Friday, June 19, 2009

ASP.NET traps for young players

No other area of programming seems to have as many inexperienced, beginner 'programmers' taking on contract tasks that they have no idea how to perform, than ASP.NET. I guess everyone wants a cheap website. There's a few ways that the framework does not help.

When you create a default page, it will have a page load event in it. As a result, a lot of people write all their code in the page load event, and never add a page prerender event. Because of the order of the page lifecycle ( that is, page load, then events fire, then page prerender ), the prerender is often the only event you really need to handle, and it's the one that any data bound page should handle. This leads to several issues.

First is the "I push a button and it doesn't work, I push it again and it does" scenario. This means they bound to a data source, then the event changed the data source, so, on refresh, the changed source is loaded and bound to, but the first time, the data was loaded before it was changed. Then there's the 'my control loses it's selected value' problem ( which should ideally be fixed with a !IsPostback block, but would also be fixed in terms of reading the value in code behind by reading the value first, then data binding ).

The next thing I don't understand is, if I write a site in VS, and use the built in web server, it will allow me to write code behind like this:

if (!someTest())
MessageBox.Show("The test failed, please open a file");
OpenFileDialog ofd = new OpenFileDialog();

This apparently WORKS in Visual Studio. So, every day, when people in a certain continent clock in for work, programming forums worldwide get the 'This works on my local machine, but when I deploy it, it gives me this error on the server, what does it mean ?' question. Now, it's true that this is a problem with the so-called programmer, and it's true that the error message explains the issue in plain English, but, as far as I can see, the MVP program exists to give people incentive to provide Microsoft tech support by answering these sort of questions, so I assume that having these people write code is part of Microsoft's business model. I am guessing they skim the cream of the programmers in these low wage countries for their own benefit, I don't know. Either way, why would you create an IDE that allows you to write code that is plainly not going to run on deployment, under any circumstances ?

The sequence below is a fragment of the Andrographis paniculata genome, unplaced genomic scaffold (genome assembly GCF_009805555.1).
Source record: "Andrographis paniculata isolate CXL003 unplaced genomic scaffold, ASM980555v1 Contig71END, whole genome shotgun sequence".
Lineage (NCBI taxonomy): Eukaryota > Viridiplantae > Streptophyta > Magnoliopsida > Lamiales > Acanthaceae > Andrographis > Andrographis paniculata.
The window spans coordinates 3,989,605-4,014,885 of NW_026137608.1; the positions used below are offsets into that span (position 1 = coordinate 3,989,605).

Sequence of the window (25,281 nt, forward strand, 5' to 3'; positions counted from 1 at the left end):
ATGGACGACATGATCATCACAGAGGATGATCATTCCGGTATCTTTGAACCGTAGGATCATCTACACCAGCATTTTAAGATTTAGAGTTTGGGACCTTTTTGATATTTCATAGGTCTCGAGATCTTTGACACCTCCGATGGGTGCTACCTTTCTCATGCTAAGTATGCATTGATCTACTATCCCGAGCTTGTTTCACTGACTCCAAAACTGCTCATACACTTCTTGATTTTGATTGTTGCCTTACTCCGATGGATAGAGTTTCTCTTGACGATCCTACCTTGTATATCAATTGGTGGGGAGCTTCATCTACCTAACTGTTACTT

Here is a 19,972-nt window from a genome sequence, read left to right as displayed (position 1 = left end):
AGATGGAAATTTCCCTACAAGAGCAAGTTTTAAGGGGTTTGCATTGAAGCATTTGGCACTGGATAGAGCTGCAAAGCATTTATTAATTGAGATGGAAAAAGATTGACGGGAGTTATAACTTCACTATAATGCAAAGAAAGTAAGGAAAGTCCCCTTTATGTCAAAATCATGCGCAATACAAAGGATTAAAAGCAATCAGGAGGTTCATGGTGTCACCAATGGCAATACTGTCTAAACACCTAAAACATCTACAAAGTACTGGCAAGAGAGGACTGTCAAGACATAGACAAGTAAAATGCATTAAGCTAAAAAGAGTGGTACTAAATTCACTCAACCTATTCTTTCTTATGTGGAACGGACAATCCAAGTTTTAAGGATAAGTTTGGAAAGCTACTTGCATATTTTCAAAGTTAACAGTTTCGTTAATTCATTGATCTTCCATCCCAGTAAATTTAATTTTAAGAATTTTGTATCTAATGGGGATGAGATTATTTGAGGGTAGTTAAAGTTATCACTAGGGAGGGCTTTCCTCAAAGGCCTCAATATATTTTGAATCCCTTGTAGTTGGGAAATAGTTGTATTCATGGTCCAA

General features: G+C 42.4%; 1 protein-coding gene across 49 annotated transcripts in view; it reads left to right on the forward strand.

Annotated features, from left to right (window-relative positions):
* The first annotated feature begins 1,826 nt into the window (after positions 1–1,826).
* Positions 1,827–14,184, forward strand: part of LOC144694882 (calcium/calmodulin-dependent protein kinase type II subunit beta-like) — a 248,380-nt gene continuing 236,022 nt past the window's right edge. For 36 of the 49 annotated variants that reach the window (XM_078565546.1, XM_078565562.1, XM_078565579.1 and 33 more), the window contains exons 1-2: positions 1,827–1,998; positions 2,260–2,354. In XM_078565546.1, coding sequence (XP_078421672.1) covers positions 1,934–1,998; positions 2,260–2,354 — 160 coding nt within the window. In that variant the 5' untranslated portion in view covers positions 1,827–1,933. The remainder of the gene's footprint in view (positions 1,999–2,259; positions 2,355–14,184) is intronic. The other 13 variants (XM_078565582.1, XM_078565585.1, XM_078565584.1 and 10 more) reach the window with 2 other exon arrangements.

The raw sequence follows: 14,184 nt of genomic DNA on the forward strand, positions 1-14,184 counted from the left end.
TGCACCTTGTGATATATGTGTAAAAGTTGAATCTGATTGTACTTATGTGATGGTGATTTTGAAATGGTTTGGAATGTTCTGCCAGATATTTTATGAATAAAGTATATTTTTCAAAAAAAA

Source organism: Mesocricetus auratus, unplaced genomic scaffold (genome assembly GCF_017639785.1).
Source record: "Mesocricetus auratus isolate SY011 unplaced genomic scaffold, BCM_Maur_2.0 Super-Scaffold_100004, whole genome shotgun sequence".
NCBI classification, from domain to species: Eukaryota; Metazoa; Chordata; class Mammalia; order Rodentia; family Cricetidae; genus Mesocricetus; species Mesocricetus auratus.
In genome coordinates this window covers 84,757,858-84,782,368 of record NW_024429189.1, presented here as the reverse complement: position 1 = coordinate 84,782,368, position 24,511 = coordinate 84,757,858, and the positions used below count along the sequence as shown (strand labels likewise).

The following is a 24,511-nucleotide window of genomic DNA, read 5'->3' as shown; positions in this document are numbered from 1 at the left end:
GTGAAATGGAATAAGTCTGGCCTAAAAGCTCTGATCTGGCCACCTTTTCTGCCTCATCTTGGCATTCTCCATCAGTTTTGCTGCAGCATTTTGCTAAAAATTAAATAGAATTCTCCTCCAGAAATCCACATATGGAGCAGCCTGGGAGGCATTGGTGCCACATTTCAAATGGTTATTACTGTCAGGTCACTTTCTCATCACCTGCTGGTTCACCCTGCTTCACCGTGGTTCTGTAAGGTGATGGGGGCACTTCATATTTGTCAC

And don't get me started on how AJAX fits into this mix. Most people using the ASP.NET AJAX library, both think it IS AJAX, and think that Microsoft invented AJAX. They certainly have no idea what AJAX is, or what it means, I see questions every day that say 'I want to use AJAX to do xxx', where xxx has nothing to do with AJAX, although it may involve javascript. It's become the new XML, if you write a website, you need to use AJAX, where-ever you can. As the AJAX library does include some controls that don't really need AJAX to exist, the line is blurred even further. The ASP.NET AJAX library is also horribly inefficient, when I worked on a website in ASP.NET that used AJAX, I rolled my own code, because our site had far too much traffic to pay the price of the library. I am glad, because it means I was able to learn how to hand code AJAX, and I believe anyone who uses a library, should have some idea of what it does, so they know what performance cost is associated with their actions.

Of course, in .NET, it's not deemed important to even make the decision between a vector or a list, so I guess performance doesn't matter nowadays.....

1 comment:

  1. its true ....
    ASP.NET makes website development much easier ...
    so beginners are inclined towards it ....